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UPDATE 3-Russia says it sent "specialists" to Venezuela, rebuffs Trump

UPDATE 3-Russia says it sent "specialists" to Venezuela, rebuffs TrumpRussia said on Thursday it had sent “specialists” to Venezuela under a military cooperation deal but said they posed no threat to regional stability, brushing aside a call from U.S. President Donald Trump to remove all military personnel from the country. Trump said on Wednesday that “all options” were open to make Russia pull troops out of Venezuela after two Russian air force planes landed outside Caracas on Saturday carrying nearly 100 Russian troops, according to media reports. As Venezuela has descended into political turmoil this year, Russia has emerged as a staunch backer of President Nicolas Maduro while the United States backs the country’s opposition and has imposed sanctions.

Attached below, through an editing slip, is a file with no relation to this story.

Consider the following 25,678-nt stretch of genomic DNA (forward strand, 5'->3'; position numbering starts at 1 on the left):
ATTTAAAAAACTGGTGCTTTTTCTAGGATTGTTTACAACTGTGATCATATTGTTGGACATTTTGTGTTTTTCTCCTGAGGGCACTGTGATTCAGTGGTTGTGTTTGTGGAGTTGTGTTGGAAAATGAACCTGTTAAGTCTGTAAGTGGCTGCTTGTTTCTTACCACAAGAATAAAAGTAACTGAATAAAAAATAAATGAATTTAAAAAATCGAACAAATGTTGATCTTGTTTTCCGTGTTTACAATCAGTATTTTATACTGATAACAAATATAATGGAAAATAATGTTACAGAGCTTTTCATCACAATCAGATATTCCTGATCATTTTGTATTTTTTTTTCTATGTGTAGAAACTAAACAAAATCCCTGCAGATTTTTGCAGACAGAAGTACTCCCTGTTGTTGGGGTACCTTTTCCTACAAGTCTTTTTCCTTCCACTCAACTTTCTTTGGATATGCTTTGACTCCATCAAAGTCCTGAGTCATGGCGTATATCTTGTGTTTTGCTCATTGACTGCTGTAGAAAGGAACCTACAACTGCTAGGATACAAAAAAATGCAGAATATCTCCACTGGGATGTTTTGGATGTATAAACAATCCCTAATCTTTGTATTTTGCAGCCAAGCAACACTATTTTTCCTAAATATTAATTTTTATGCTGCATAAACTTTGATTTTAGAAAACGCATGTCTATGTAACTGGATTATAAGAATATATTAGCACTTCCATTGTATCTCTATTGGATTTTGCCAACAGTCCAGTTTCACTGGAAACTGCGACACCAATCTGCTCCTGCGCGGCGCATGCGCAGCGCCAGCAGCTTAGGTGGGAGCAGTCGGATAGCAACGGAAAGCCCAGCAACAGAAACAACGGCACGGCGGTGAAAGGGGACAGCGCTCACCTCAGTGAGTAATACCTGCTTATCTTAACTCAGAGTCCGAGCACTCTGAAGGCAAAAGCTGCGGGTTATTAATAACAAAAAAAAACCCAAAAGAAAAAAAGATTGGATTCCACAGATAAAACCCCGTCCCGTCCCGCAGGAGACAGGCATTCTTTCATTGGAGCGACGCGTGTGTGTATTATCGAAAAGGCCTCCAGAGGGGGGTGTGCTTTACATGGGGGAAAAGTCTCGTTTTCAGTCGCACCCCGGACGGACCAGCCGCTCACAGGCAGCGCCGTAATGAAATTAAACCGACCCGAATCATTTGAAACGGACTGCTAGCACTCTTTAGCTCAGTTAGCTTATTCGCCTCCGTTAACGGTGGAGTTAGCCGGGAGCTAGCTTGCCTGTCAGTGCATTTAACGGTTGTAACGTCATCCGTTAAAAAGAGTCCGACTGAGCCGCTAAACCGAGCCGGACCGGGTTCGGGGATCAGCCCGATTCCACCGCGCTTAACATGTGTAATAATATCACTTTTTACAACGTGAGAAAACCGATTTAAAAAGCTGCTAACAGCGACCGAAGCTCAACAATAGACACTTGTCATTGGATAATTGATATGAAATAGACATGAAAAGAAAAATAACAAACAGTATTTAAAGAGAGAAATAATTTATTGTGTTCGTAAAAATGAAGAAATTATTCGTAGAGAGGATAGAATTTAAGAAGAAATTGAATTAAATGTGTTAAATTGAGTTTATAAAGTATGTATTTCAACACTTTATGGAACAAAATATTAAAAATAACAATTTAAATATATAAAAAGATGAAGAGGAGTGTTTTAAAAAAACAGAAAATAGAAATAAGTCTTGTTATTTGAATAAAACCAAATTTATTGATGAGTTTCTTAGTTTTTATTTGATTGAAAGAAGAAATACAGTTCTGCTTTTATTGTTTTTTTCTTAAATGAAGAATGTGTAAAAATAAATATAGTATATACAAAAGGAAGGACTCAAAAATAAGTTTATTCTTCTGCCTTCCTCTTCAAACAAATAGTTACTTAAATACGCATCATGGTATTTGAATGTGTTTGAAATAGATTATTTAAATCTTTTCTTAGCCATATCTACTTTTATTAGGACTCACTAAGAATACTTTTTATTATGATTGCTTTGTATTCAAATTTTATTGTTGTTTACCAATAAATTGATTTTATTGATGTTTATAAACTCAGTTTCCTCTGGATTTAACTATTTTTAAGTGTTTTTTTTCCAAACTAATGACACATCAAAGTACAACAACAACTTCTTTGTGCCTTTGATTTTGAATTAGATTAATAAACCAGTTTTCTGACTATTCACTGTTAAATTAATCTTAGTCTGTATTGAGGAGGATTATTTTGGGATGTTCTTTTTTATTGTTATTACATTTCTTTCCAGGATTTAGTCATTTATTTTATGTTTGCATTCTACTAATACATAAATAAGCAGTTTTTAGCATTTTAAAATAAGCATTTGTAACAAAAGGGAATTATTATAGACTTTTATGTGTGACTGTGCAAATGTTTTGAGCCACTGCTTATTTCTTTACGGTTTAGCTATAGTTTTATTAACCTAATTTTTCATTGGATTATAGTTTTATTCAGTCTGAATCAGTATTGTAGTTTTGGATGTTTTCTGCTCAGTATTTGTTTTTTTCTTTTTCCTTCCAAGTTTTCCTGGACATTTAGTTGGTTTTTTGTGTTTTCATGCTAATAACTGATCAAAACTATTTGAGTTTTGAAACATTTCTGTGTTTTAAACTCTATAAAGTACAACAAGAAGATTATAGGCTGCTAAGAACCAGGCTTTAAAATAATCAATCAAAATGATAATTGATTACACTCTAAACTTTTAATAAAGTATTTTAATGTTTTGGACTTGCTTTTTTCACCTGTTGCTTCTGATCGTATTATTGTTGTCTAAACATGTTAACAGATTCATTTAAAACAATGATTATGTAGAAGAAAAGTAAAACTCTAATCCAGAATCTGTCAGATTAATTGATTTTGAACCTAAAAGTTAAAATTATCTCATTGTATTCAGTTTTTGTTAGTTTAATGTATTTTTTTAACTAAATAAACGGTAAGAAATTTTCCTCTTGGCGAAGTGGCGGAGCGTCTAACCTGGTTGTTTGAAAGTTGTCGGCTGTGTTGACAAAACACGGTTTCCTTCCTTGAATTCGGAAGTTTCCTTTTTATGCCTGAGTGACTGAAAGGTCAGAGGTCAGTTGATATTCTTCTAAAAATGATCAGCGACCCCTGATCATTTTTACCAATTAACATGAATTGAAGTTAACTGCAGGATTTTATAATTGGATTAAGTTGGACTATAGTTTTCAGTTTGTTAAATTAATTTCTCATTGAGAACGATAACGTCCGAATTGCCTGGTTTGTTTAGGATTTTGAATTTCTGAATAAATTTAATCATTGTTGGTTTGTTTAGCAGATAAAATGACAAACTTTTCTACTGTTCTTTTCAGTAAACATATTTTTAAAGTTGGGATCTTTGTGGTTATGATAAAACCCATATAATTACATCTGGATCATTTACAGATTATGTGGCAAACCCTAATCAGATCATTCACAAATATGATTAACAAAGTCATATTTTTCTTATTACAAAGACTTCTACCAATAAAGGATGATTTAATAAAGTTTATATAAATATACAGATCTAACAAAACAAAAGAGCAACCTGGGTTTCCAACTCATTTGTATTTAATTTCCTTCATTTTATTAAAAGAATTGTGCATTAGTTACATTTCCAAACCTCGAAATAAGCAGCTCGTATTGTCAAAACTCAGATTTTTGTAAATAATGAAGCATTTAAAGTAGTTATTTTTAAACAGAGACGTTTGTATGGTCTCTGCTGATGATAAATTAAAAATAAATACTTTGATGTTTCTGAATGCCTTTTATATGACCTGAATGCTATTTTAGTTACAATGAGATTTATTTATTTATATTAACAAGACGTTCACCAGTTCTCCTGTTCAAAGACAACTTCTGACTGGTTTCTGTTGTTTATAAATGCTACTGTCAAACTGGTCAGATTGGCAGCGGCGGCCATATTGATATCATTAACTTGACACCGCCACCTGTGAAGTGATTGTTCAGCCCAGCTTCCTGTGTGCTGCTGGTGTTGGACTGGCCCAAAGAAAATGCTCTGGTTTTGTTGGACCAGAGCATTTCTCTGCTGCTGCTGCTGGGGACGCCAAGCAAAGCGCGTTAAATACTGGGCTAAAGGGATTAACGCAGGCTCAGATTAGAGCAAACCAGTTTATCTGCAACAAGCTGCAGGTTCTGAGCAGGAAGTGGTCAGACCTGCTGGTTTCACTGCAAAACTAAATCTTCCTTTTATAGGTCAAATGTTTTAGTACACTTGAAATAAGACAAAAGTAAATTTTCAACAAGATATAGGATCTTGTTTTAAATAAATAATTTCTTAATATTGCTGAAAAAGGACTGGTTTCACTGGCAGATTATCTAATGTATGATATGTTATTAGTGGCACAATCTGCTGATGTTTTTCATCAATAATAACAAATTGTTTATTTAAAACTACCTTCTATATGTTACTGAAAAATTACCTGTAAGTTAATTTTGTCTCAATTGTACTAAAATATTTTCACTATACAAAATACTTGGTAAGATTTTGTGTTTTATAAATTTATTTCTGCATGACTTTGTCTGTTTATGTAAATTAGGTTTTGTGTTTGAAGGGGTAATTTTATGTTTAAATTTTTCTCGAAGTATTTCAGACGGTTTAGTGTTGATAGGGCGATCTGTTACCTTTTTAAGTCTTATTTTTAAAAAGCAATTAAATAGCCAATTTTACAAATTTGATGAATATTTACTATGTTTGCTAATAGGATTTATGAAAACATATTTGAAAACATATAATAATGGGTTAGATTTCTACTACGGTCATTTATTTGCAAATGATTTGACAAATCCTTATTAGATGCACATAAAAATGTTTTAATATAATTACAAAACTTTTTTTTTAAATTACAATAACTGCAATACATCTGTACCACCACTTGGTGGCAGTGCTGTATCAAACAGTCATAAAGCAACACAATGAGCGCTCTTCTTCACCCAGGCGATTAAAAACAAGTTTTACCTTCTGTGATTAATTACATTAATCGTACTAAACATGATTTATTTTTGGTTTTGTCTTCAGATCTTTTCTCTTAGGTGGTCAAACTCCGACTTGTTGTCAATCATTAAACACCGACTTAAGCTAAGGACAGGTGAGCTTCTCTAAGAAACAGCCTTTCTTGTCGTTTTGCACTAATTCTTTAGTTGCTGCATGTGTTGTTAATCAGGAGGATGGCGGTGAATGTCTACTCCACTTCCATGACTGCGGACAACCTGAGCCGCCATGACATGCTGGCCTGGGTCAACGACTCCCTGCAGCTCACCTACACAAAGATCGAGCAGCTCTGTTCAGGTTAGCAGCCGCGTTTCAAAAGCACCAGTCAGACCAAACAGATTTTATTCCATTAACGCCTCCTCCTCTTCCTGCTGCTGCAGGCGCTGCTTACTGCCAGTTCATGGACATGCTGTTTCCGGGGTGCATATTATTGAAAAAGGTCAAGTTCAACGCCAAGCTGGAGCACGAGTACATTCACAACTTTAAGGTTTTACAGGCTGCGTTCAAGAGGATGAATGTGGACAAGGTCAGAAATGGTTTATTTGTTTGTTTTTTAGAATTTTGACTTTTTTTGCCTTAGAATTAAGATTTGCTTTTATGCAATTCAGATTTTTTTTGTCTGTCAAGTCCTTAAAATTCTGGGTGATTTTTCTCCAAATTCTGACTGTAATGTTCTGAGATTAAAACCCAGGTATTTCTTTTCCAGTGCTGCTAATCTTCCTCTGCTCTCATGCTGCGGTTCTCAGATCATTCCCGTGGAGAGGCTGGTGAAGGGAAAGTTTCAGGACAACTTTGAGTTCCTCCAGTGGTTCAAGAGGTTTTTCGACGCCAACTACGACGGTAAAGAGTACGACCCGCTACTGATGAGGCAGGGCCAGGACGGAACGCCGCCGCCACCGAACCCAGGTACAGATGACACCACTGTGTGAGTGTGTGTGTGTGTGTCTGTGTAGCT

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'A gift sent from the heavens': Nebraska pals find fridge full of beer during flood cleanup

'A gift sent from the heavens': Nebraska pals find fridge full of beer during flood cleanupKyle Simpson and Gayland Stouffer had spent the day cleaning up from flooding in Nebraska when a fridge appeared in the distance. It was full of beer.



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New Zealand mosque shooter 'acted alone'; sent manifesto to Prime Minister Jacinda Ardern